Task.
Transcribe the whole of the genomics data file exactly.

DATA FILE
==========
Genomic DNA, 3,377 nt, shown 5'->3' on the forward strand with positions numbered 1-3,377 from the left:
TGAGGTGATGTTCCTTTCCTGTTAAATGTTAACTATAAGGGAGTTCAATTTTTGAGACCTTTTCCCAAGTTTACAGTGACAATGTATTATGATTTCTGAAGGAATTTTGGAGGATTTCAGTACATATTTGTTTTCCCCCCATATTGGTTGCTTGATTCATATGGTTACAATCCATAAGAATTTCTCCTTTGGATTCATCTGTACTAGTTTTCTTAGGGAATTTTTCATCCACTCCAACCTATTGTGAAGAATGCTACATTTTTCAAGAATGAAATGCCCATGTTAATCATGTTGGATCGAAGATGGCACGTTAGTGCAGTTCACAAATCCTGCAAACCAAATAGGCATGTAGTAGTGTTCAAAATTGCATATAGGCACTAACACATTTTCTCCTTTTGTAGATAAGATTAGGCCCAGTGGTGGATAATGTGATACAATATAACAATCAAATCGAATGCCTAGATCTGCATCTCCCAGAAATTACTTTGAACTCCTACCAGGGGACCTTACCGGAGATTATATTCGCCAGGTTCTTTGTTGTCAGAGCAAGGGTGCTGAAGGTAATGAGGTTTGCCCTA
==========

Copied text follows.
Genomic DNA, 3,377 nt, shown 5'->3' on the forward strand with positions numbered 1-3,377 from the left:
TGAGGTGATGTTCCTTTCCTGTTAAATGTTAACTATAAGGGAGTTCAATTTTTGAGACCTTTTCCCAAGTTTACAGTGACAATGTATTATGATTTCTGAAGGAATTTTGGAGGATTTCAGTACATATTTGTTTTCCCCCCATATTGGTTGCTTGATTCATATGGTTACAATCCATAAGAATTTCTCCTTTGGATTCATCTGTACTAGTTTTCTTAGGGAATTTTTCATCCACTCCAACCTATTGTGAAGAATGCTACATTTTTCAAGAATGAAATGCCCATGTTAATCATGTTGGATCGAAGATGGCACGTTAGTGCAGTTCACAAATCCTGCAAACCAAATAGGCATGTAGTAGTGTTCAAAATTGCATATAGGCACTAACACATTTTCTCCTTTTGTAGATAAGATTAGGCCCAGTGGTGGATAATGTGATACAATATAACAATCAAATCGAATGCCTAGATCTGCATCTCCCAGAAATTACTTTGAACTCCTACCAGGGGACCTTACCGGAGATTATATTCGCCAGGTTCTTTGTTGTCAGAGCAAGGGTGCTGAAGGTAATGAGGTTTGCCCTA